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Friday, September 19, 2003

An Informal and Novice Study of Two TBA Audiences 

A lot has been written about the artists participating in the festival, and that is right and good. We know who said what or whose choreography broke our hearts, and sometimes we know that a certain backstage someone got drunk at the Heathman and would not, my god, would not stop talking.

It’s the breathing darkness beyond the stage lights we wonder about, those onlookers and stargazers and uninitiated who come to see the dancers, singers, musicians—geniuses, one and all. Some numbers we can ascribe, like how many attended and, if they paid with a credit card, where their bills are sent. Some facts we can dream (Gertrude, who loves Harry, lent him fifteen dollars on Saturday afternoon so he could see Larry Goldhuber), but artifacts escape us. No one trains the camera on the clapping crowd at the end of the performance, no one lingers to document who warmed Seat 17, Row O, two nights before. General admission will challenge the historian’s ability to reconstruct the identity of that ephemeral somebody the one day of that year, as will Seat 17, Row O’s failure to write about his or her attendance in a diary for historians to find in the future. Oh, Seat 17, Row O, we miss you already.

So, in the name of posterity, a record to listen to later: an inventory of shoes worn by audience members at the "In What Language?" (Vijay Iyer & Mike Ladd) and "How I Learned to Draw" (Miranda July) performances on September 16, 2003. Though a strict scientific method did not inform the compilation of the lists, a pleasing combination of reassurance, scolding, apology, and prediction may assuage the fears of those who doubt its accuracy.

Let’s begin with the reassurance. Since both performances were held on the same evening, relatively similar climatic conditions affected the shoe choices of those in attendance. While it is true that Iyer & Ladd began their act at 7pm and Miranda July began hers at 9pm, the likely drop in temperature between the two performances was barely noticeable. Indeed, one can argue that the people who came to the 9 o’clock show probably went out to dinner beforehand, so it wouldn’t be terribly wrong to assume that the shoes they wore at nine were the same shoes they wore to dinner at seven. No, that assumption wouldn’t be wrong, not at all.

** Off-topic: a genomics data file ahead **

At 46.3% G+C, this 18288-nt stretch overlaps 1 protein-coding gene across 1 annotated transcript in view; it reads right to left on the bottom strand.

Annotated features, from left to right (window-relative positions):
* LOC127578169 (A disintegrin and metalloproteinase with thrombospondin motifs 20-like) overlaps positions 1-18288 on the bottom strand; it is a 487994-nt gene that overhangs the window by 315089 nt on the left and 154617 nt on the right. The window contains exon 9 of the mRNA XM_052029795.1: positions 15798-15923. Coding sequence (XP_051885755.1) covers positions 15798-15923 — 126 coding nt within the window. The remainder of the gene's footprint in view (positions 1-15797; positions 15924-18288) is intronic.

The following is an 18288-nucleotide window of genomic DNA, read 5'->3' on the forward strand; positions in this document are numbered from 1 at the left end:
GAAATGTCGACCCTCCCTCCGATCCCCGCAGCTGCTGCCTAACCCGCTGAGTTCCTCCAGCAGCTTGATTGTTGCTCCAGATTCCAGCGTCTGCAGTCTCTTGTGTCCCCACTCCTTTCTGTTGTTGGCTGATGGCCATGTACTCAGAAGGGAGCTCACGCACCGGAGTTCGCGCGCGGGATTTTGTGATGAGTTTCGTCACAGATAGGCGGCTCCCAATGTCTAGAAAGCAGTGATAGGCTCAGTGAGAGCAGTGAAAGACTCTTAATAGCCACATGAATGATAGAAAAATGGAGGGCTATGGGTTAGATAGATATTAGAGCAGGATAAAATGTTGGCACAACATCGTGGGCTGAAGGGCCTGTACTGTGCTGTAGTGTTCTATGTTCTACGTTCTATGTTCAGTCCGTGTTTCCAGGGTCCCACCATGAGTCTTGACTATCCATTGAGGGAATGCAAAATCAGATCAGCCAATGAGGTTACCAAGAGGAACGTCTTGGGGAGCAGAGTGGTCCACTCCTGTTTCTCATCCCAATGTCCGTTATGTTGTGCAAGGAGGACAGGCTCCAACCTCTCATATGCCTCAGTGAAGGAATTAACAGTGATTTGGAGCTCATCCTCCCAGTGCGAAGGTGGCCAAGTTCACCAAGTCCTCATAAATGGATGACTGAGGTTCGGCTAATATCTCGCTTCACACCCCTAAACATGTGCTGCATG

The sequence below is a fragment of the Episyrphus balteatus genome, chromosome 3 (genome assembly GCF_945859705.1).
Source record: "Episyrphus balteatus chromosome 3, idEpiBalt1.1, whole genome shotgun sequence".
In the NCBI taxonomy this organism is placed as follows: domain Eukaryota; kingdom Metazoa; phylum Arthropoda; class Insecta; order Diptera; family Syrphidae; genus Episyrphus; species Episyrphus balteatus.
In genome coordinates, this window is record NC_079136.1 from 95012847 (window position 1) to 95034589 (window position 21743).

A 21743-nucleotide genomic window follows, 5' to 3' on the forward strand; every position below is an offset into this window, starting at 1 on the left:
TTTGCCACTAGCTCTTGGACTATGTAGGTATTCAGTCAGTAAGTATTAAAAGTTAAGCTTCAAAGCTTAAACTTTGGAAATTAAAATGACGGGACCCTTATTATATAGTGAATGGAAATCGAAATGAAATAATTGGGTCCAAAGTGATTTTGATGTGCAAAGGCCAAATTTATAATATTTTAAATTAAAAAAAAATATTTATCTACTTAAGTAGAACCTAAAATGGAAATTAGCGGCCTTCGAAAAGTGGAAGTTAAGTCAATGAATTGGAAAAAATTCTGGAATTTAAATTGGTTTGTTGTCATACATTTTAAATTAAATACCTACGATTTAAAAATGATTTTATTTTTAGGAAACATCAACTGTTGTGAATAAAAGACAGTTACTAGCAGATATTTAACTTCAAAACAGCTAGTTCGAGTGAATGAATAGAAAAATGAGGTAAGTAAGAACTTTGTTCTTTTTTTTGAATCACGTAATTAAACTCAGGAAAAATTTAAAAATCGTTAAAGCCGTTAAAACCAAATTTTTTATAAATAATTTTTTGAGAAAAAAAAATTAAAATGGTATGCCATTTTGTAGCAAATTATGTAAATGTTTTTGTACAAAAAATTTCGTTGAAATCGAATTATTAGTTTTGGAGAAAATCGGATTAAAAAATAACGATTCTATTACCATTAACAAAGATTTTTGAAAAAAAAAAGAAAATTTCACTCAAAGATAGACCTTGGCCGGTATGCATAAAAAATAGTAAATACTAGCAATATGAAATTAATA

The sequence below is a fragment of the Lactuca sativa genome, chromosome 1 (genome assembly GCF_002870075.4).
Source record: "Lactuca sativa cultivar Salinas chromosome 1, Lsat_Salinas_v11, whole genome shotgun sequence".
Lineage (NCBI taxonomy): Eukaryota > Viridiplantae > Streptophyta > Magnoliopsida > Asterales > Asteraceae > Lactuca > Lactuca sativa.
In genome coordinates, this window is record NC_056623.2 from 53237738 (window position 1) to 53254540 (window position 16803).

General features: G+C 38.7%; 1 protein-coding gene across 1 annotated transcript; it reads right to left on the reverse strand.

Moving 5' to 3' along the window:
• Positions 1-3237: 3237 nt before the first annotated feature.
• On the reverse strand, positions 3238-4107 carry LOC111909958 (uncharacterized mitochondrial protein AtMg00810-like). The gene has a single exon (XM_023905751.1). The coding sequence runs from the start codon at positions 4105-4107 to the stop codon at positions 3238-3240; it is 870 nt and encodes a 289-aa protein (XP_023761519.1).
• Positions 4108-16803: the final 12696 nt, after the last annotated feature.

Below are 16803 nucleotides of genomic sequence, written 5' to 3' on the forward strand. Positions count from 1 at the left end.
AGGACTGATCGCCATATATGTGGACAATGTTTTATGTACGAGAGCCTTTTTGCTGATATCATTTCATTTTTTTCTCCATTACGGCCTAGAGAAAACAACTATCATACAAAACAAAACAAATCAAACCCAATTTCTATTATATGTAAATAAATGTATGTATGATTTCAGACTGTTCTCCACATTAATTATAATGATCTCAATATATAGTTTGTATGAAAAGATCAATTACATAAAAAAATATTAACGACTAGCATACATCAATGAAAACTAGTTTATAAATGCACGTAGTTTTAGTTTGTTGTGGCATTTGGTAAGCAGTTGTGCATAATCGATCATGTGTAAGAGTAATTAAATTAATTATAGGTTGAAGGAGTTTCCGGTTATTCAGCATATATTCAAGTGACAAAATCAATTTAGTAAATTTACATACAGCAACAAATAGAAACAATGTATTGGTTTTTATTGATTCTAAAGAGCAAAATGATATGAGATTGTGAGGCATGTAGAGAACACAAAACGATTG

Next, we move to the scolding: Unfortunately, the social-scientist-in-training and author of this study brought a distasteful mix of ill-preparedness and breezy confidence to the task at hand. Shoe categories failed to remain consistent during the observation periods, and the study was often abandoned for empty chatter with her so-called "friends." She will be graciously allowed a first-person response, so that the exciting conclusions of this study can hurtle closer: I’m sorry. I thought it would be a lot easier. I didn’t think I’d someday have to decide if Campers are sneakers or that I’d forget "black lace-ups" are also sometimes called "oxfords." But in my defense, and I know you don’t want to hear this, but people walk really fast. Too fast. If they, you know, stopped to talk to each other more, then maybe I could figure out the name of those slip-on shoes that guys wear—remember that article in "People" about how Tom Cruise made them popular? But you’re right. You know, you’re right. My behavior was totally unprofessional. All that talking I did, they weren’t even my friends! Just acquaintances, like you picked up on. You are so smart, and I am really sorry.

Though her apology be a fusion of treacle and thorns, it will be accepted for the sake of moving this study along. It is true that the author-cum-sociologist offers a refreshing approach towards data collection in her innocent transgression of the rigid models of rubric-making.
We arrive, finally, at the predictions, which seem so obvious that to print them exhibits a commanding disregard of molecular energy, yet prurient curiosities demand quenching.